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Theses Doctoral

The Psychology of Repression and Dissent in Autocracy

Young, Lauren Elyssa

How do autocrats maintain power? In many cases, autocrats lack the support of a majority of the population. This problem is particularly stark in electoral autocracies, where autocrats must generate millions of favorable votes in order to stay in power. Coercion, or the forcible exclusion of some segments of the population from power, is one tool that many autocrats use to solve this problem. However, creating coercive institutions is also dangerous for autocrats, as the same forces that can be used to coerce citizens can also be used to depose or demand resources from the autocrat himself.
In the first paper, I contend that autocracies can use the psychological effects of fear to coerce citizens at a lower cost and at lower personal risk. This psychological theory of autocratic coercion has two core implications that I test. First, I use a lab-in-the-field experiment to show that the emotion of fear reduces participation in pro-democracy action, and that this may work through its effects on perceptions of risk and risk attitudes. Second, I show using correlational evidence that propensity to feel fear predicts variation in participation in dissent.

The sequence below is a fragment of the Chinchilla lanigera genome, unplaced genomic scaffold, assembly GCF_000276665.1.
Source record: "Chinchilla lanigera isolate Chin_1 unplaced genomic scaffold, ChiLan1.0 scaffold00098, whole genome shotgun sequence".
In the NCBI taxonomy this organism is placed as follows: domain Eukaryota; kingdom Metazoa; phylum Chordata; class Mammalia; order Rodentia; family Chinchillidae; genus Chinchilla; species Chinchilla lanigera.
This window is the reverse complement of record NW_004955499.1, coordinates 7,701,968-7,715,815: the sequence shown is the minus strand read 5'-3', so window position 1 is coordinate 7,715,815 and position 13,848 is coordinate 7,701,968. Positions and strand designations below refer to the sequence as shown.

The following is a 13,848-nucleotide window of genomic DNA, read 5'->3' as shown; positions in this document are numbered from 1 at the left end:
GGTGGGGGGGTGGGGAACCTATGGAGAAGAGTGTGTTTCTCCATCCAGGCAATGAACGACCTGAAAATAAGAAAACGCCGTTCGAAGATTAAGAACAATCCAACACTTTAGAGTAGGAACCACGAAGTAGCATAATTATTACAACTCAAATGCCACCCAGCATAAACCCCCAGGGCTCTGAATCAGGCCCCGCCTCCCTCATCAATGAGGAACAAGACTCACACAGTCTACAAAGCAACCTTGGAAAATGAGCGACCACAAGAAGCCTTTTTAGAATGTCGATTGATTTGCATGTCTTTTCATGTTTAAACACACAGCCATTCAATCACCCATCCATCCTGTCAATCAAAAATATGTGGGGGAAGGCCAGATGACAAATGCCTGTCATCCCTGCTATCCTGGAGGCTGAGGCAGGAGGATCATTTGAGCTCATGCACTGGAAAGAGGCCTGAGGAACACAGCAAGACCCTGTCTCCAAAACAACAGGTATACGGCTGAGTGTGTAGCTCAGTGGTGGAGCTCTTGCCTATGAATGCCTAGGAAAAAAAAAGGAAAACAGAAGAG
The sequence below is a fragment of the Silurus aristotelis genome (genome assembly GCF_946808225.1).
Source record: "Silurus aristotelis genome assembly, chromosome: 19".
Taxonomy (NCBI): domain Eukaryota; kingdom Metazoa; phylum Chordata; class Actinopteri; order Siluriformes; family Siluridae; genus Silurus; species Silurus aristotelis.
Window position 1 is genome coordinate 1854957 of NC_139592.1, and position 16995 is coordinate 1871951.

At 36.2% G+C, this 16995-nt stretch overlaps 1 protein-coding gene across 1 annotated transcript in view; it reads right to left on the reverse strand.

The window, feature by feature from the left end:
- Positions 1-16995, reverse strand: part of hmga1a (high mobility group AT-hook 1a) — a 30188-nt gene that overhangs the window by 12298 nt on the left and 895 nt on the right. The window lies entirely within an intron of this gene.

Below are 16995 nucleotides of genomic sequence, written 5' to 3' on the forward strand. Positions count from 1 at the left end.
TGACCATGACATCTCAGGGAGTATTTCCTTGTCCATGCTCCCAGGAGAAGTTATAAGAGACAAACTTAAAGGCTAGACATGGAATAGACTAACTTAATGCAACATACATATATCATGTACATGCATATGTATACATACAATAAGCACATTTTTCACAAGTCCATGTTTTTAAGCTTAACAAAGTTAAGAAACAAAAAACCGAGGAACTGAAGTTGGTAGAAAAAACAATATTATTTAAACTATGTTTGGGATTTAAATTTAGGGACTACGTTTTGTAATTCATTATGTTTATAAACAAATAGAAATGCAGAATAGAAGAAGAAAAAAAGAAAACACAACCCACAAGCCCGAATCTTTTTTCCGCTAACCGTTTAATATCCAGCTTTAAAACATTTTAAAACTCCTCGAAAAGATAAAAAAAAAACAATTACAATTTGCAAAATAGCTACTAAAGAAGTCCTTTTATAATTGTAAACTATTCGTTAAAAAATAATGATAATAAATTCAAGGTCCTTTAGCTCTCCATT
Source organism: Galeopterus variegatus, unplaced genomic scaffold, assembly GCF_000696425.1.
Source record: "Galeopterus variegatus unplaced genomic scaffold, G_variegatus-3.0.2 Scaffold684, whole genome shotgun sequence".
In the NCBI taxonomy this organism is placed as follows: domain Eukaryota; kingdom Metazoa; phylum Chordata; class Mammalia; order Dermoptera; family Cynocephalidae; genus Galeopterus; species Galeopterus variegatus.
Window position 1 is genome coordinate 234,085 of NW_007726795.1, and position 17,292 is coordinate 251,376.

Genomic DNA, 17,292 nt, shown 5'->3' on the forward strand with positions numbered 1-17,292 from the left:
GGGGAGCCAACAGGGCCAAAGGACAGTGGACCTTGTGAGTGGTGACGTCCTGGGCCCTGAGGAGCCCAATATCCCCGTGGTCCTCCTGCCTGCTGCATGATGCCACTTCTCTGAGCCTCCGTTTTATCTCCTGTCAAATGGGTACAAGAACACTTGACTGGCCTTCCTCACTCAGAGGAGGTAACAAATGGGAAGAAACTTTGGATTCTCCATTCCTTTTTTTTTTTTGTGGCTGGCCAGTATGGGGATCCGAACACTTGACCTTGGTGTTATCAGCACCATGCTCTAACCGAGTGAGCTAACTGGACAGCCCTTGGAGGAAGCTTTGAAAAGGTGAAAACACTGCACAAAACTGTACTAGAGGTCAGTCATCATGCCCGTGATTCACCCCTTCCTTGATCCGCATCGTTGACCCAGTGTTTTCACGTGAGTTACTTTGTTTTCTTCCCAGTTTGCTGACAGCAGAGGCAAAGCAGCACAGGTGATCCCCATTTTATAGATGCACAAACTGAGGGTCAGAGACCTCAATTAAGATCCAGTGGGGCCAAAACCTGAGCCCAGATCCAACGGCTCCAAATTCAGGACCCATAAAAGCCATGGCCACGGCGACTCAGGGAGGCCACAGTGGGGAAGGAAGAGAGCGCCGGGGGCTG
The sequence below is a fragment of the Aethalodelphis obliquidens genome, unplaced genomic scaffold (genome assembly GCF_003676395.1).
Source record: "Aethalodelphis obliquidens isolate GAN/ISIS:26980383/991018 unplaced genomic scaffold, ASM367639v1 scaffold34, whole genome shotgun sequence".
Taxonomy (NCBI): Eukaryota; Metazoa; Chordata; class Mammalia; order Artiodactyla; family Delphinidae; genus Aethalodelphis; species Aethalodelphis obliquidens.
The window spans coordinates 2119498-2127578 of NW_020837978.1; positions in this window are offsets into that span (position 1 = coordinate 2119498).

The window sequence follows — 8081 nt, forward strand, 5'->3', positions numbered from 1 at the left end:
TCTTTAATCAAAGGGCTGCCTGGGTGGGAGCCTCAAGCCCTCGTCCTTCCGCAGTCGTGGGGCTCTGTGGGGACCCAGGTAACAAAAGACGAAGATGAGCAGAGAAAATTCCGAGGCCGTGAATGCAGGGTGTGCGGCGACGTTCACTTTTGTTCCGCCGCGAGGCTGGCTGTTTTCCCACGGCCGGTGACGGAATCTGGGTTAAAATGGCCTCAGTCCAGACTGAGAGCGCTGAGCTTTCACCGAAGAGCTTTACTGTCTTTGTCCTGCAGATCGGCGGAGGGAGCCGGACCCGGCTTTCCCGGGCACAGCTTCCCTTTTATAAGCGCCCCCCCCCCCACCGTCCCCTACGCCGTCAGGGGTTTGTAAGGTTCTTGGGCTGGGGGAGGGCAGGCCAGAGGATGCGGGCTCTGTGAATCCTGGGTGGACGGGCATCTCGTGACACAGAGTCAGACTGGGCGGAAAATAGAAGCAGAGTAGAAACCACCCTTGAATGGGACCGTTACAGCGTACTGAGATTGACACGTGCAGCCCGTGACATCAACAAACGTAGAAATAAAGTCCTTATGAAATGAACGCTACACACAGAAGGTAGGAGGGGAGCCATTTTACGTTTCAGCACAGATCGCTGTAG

In the second paper, I examine how poverty conditions the way that citizens respond to the threat of coercion. I argue that poverty may make coercion more effective in reducing citizen dissent both by making citizens more prone to fear, and by increasing their physical vulnerability to violence. I test this prediction at the individual and constituency level using data on public opinion and voting in Zimbabwe, drawing on random variation in recent exposure to violence and poverty.
The third paper tests whether emotions can also be used by activists to increase dissent among citizens with anti-regime preferences. I partnered with an opposition party that ran an experimental test of angry against enthusiastic campaign messages using video and images sent out via mobile phone chat groups. Analysis of the transcripts of these groups shows that the anger appeals generated significantly more pro-opposition participation in the groups. There is some evidence that anger was most effective in constituencies that had experienced violence in the past.

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More About This Work

Academic Units
Political Science
Thesis Advisors
Humphreys, Macartan N.
Blattman, Christopher
Degree
Ph.D., Columbia University
Published Here
September 1, 2016
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